// Show the contexts that is on your system $ kubectl config view // Show the current cobtext $ kubectl config current-context // Set context $ kubectl config set-context NAME
Setting up MySql database and Ghost in a k8s cluster
The first thing I need to setup is a MySql database. This should not be accessible from the outside, but just inside the cluster. I do not want to have one installation each time I need a MySql database. Therefore I place the database in the default namespace. Each Ghost blog I want to separate in different namespaces. One namespace for my personal stuff and one namespace for the music festival I am a part of.
apiVersion: v1 kind: Secret metadata: name: mysql-pass namespace: default type: Opaque stringData: password: mysql-Secure-PassWord --- apiVersion: v1 kind: Service metadata: name: ghost-mysql namespace: default labels: app: ghost spec: ports: - port: 3306 selector: app: ghost tier: mysql clusterIP: None --- apiVersion: v1 kind: PersistentVolumeClaim metadata: name: mysql-pv-claim labels: app: ghost spec: accessModes: - ReadWriteOnce resources: requests: storage: 10Gi storageClassName: do-block-storage --- apiVersion: apps/v1 kind: Deployment metadata: name: ghost-mysql namespace: default labels: app: ghost spec: selector: matchLabels: app: ghost tier: mysql strategy: type: Recreate template: metadata: labels: app: ghost tier: mysql spec: containers: - image: mysql:5.6 name: mysql env: - name: MYSQL_ROOT_PASSWORD valueFrom: secretKeyRef: name: mysql-pass key: password ports: - containerPort: 3306 name: mysql volumeMounts: - name: mysql-persistent-storage mountPath: /var/lib/mysql volumes: - name: mysql-persistent-storage persistentVolumeClaim: claimName: mysql-pv-claim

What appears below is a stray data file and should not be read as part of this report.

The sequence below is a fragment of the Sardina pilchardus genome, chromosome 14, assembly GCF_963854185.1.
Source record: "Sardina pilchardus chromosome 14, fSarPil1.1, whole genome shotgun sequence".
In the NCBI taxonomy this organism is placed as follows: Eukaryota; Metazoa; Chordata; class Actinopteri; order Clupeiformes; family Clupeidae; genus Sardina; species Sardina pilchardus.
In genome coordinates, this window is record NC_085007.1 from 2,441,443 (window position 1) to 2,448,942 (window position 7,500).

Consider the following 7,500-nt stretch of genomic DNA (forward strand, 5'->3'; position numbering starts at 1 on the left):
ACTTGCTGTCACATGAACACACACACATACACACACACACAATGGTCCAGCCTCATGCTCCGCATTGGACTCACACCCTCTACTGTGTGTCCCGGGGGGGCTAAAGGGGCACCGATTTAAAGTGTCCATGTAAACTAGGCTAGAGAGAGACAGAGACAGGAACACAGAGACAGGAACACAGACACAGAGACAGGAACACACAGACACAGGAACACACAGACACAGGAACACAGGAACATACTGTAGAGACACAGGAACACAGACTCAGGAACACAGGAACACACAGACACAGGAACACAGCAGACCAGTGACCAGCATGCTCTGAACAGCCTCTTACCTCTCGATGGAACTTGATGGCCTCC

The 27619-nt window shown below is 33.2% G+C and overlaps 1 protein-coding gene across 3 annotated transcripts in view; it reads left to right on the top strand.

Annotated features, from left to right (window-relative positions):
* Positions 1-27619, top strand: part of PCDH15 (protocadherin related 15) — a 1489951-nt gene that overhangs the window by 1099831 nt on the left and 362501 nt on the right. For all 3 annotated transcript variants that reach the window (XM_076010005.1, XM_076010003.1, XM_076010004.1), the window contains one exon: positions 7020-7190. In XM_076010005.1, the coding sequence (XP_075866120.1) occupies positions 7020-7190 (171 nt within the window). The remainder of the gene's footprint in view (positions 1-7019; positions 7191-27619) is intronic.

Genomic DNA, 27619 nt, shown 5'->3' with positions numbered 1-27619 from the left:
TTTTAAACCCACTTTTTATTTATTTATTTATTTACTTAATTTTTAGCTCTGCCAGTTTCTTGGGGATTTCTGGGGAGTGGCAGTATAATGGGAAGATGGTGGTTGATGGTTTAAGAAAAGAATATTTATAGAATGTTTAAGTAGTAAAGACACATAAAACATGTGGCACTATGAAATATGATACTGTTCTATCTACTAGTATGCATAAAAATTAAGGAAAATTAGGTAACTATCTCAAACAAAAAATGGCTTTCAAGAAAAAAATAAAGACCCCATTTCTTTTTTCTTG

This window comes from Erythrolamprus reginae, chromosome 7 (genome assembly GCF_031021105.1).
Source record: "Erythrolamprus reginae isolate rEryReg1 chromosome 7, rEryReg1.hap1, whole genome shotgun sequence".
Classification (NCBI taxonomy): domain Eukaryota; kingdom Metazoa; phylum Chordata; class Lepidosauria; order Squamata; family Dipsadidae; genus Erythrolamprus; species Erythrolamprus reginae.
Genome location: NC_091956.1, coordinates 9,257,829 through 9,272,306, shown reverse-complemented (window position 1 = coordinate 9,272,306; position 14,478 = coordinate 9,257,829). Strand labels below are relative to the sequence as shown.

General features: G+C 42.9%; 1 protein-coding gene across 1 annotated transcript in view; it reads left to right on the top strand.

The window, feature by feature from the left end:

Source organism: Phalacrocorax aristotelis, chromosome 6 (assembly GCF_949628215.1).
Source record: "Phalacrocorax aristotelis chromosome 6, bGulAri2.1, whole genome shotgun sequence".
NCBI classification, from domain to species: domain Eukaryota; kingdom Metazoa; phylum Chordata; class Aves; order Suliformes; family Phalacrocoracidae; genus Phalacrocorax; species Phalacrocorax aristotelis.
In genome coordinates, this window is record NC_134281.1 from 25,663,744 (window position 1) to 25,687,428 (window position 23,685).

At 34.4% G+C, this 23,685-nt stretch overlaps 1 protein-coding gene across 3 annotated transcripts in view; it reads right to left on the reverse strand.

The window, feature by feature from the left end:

In the yaml-file above, I am creating a secret, a service, a volume and a deployment itself. The service is created since that do not change IP-address. If a pod is failing and is recreated, the IP-address change. That do not work very well when applications should connect to the database. Since the pod can be removed and replaced, I need a volume to store the data. Since I am using a storage class